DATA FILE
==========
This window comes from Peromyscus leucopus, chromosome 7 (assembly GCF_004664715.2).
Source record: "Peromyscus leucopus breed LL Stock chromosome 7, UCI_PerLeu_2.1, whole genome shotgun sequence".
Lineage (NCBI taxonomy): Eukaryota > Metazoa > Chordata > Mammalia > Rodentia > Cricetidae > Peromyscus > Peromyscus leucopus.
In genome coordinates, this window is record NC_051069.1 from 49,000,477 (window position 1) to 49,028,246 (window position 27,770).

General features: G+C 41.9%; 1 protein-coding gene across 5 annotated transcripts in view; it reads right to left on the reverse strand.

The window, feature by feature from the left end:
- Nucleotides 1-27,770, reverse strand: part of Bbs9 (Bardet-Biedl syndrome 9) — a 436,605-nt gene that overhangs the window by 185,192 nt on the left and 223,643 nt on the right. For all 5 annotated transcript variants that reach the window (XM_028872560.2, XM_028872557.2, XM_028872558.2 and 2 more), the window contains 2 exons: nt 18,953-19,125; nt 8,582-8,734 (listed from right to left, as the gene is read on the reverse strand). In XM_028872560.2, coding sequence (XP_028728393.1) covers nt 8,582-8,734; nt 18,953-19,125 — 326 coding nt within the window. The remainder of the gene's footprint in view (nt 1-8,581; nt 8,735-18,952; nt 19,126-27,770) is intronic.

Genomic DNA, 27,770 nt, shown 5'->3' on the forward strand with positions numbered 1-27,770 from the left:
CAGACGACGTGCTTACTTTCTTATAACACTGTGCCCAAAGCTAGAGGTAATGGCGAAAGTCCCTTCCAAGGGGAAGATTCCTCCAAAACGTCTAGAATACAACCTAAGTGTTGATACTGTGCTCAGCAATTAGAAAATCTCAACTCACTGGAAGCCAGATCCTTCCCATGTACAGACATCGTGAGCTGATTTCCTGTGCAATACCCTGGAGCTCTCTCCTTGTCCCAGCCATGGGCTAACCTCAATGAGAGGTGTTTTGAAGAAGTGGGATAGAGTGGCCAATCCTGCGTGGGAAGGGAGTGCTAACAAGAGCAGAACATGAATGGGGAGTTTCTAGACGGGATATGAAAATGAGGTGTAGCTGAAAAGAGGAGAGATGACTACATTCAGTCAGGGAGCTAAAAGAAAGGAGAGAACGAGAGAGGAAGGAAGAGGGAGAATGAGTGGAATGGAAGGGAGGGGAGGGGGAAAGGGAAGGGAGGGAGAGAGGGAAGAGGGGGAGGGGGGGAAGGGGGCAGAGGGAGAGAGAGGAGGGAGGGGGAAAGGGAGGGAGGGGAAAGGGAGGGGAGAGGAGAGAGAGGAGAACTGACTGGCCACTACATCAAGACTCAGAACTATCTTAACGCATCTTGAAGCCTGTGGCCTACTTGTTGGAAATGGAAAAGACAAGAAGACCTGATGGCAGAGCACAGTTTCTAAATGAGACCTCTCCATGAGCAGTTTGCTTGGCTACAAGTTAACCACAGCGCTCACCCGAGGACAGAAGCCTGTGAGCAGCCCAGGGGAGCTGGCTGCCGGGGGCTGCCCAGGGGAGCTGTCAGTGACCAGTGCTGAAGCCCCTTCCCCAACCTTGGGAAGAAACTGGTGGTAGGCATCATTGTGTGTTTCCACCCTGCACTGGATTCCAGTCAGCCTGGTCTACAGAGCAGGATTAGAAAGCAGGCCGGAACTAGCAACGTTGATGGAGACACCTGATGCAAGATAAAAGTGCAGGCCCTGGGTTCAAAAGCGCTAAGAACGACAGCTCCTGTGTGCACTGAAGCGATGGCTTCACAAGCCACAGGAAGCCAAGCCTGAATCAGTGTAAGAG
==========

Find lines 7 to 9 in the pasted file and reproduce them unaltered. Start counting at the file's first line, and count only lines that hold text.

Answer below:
- Nucleotides 1-27,770, reverse strand: part of Bbs9 (Bardet-Biedl syndrome 9) — a 436,605-nt gene that overhangs the window by 185,192 nt on the left and 223,643 nt on the right. For all 5 annotated transcript variants that reach the window (XM_028872560.2, XM_028872557.2, XM_028872558.2 and 2 more), the window contains 2 exons: nt 18,953-19,125; nt 8,582-8,734 (listed from right to left, as the gene is read on the reverse strand). In XM_028872560.2, coding sequence (XP_028728393.1) covers nt 8,582-8,734; nt 18,953-19,125 — 326 coding nt within the window. The remainder of the gene's footprint in view (nt 1-8,581; nt 8,735-18,952; nt 19,126-27,770) is intronic.

Genomic DNA, 27,770 nt, shown 5'->3' on the forward strand with positions numbered 1-27,770 from the left:
CAGACGACGTGCTTACTTTCTTATAACACTGTGCCCAAAGCTAGAGGTAATGGCGAAAGTCCCTTCCAAGGGGAAGATTCCTCCAAAACGTCTAGAATACAACCTAAGTGTTGATACTGTGCTCAGCAATTAGAAAATCTCAACTCACTGGAAGCCAGATCCTTCCCATGTACAGACATCGTGAGCTGATTTCCTGTGCAATACCCTGGAGCTCTCTCCTTGTCCCAGCCATGGGCTAACCTCAATGAGAGGTGTTTTGAAGAAGTGGGATAGAGTGGCCAATCCTGCGTGGGAAGGGAGTGCTAACAAGAGCAGAACATGAATGGGGAGTTTCTAGACGGGATATGAAAATGAGGTGTAGCTGAAAAGAGGAGAGATGACTACATTCAGTCAGGGAGCTAAAAGAAAGGAGAGAACGAGAGAGGAAGGAAGAGGGAGAATGAGTGGAATGGAAGGGAGGGGAGGGGGAAAGGGAAGGGAGGGAGAGAGGGAAGAGGGGGAGGGGGGGAAGGGGGCAGAGGGAGAGAGAGGAGGGAGGGGGAAAGGGAGGGAGGGGAAAGGGAGGGGAGAGGAGAGAGAGGAGAACTGACTGGCCACTACATCAAGACTCAGAACTATCTTAACGCATCTTGAAGCCTGTGGCCTACTTGTTGGAAATGGAAAAGACAAGAAGACCTGATGGCAGAGCACAGTTTCTAAATGAGACCTCTCCATGAGCAGTTTGCTTGGCTACAAGTTAACCACAGCGCTCACCCGAGGACAGAAGCCTGTGAGCAGCCCAGGGGAGCTGGCTGCCGGGGGCTGCCCAGGGGAGCTGTCAGTGACCAGTGCTGAAGCCCCTTCCCCAACCTTGGGAAGAAACTGGTGGTAGGCATCATTGTGTGTTTCCACCCTGCACTGGATTCCAGTCAGCCTGGTCTACAGAGCAGGATTAGAAAGCAGGCCGGAACTAGCAACGTTGATGGAGACACCTGATGCAAGATAAAAGTGCAGGCCCTGGGTTCAAAAGCGCTAAGAACGACAGCTCCTGTGTGCACTGAAGCGATGGCTTCACAAGCCACAGGAAGCCAAGCCTGAATCAGTGTAAGAG